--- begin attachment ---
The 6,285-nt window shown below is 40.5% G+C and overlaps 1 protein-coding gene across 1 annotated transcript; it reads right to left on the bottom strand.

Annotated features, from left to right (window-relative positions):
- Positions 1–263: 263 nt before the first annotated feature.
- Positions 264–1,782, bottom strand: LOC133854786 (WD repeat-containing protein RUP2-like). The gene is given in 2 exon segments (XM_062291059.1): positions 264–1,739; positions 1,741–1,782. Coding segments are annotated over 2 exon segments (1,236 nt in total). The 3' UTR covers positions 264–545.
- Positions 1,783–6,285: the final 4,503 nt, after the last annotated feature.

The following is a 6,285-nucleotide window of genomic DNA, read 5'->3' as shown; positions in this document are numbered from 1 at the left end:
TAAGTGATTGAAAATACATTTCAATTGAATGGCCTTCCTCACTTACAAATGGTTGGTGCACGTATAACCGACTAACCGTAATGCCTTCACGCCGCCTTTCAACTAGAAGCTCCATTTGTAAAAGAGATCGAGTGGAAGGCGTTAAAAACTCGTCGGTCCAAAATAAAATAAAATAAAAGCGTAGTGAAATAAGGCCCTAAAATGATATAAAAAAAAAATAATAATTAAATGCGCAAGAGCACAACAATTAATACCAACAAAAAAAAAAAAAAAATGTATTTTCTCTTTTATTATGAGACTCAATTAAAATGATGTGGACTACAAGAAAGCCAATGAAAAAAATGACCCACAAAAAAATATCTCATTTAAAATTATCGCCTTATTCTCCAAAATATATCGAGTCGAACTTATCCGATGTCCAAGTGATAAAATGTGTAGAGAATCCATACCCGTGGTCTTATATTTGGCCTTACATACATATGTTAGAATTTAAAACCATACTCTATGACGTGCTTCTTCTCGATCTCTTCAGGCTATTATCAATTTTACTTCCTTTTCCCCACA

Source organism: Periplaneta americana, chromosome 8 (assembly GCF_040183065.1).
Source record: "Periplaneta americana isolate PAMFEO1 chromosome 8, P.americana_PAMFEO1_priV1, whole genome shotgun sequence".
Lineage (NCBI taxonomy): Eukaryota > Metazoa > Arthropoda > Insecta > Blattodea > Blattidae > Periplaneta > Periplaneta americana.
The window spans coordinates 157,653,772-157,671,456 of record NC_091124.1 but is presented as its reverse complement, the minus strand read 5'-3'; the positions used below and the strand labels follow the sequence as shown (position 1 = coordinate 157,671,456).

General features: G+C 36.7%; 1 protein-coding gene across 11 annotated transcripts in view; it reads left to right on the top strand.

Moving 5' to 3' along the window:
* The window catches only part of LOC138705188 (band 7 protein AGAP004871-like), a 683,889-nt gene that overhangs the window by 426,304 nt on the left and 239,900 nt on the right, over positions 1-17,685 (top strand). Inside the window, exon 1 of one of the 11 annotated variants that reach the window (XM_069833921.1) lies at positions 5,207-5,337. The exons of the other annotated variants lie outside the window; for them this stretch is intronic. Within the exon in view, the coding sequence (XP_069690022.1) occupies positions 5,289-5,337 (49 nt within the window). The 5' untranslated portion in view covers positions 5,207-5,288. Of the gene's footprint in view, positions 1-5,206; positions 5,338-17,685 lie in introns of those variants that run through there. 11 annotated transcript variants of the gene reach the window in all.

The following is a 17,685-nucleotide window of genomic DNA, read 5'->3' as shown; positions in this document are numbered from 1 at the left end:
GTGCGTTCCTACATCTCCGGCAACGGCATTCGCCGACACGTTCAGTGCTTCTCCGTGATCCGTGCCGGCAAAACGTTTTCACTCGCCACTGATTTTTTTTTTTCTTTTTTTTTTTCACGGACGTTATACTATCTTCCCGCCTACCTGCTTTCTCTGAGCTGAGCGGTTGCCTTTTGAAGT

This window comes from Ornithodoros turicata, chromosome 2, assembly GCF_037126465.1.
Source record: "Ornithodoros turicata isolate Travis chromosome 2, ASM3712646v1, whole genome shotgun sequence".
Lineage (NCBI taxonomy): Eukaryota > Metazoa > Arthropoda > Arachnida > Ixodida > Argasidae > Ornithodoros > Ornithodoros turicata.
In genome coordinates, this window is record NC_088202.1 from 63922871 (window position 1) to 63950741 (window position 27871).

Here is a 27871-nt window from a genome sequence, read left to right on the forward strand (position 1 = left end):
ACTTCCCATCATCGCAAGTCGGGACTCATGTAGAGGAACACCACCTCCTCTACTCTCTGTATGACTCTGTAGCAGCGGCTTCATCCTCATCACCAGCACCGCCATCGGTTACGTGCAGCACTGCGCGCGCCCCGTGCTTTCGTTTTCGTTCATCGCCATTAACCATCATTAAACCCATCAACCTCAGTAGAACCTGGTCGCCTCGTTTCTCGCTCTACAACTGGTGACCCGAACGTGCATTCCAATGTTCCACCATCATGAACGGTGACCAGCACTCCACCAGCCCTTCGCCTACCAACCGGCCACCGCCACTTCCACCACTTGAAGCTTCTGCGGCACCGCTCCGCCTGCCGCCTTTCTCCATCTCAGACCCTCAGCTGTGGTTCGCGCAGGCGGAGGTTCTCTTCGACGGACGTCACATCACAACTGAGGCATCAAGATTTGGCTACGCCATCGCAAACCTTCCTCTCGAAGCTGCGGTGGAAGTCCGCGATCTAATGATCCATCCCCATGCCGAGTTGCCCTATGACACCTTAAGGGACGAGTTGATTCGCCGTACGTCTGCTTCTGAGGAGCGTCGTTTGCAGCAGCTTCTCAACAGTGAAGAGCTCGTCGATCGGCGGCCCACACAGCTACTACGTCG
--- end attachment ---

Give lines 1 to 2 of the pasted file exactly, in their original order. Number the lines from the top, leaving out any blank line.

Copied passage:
The 6,285-nt window shown below is 40.5% G+C and overlaps 1 protein-coding gene across 1 annotated transcript; it reads right to left on the bottom strand.

Annotated features, from left to right (window-relative positions):